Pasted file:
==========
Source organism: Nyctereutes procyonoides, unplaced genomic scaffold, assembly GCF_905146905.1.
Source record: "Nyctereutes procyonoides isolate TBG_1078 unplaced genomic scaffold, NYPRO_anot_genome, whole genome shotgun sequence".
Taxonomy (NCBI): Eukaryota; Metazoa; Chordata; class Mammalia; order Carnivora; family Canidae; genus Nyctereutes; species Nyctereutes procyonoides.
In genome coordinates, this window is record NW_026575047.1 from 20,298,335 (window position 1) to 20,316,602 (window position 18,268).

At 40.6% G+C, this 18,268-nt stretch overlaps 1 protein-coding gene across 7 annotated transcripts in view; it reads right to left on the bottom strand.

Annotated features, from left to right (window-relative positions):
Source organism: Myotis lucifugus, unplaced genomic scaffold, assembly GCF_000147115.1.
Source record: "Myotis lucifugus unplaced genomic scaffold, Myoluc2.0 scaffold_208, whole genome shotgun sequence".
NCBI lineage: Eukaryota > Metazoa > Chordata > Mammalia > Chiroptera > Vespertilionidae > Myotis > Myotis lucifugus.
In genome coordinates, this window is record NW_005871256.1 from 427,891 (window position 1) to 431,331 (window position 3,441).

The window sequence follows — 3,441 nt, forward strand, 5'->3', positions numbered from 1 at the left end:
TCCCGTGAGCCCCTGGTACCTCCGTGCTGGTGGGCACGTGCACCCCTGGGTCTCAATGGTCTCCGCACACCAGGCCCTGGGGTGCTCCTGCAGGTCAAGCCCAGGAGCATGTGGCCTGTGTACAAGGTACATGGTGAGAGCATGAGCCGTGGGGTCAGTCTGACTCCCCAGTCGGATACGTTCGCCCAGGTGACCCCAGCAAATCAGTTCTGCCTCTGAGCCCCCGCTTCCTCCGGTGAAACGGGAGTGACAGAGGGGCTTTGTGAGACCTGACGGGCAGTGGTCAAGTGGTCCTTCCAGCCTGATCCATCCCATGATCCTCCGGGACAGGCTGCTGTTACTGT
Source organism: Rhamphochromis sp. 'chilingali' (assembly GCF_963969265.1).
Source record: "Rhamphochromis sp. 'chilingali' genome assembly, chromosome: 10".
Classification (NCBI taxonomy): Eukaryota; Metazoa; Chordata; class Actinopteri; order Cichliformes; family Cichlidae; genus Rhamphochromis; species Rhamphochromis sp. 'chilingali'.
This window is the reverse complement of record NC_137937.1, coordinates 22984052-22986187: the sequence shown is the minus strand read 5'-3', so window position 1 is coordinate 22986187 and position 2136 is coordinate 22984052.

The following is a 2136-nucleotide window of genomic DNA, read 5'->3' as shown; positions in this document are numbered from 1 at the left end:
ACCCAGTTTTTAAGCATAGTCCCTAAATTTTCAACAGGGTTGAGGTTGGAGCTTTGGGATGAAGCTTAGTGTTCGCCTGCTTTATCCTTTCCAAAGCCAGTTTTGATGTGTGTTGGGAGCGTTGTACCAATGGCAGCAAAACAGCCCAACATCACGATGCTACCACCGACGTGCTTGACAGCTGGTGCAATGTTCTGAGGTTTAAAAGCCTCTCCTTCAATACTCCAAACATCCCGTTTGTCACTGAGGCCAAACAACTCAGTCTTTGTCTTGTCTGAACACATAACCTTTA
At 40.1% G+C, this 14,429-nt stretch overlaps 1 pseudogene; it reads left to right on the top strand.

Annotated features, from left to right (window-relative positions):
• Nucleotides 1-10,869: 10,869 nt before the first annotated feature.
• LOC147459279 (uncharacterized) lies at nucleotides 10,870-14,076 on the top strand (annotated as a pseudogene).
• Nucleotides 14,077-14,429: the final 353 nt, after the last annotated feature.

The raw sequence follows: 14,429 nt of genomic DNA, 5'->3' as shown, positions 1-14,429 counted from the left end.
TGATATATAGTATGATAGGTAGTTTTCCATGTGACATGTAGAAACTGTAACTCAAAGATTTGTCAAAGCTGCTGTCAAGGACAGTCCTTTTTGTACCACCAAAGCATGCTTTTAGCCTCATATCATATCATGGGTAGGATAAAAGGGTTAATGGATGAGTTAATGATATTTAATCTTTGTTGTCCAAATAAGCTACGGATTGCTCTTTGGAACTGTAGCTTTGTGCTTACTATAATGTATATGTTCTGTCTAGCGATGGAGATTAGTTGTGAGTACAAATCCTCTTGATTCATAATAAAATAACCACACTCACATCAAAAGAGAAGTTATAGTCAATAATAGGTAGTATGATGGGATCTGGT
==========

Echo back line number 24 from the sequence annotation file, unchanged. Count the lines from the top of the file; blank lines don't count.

The raw sequence follows: 14,429 nt of genomic DNA, 5'->3' as shown, positions 1-14,429 counted from the left end.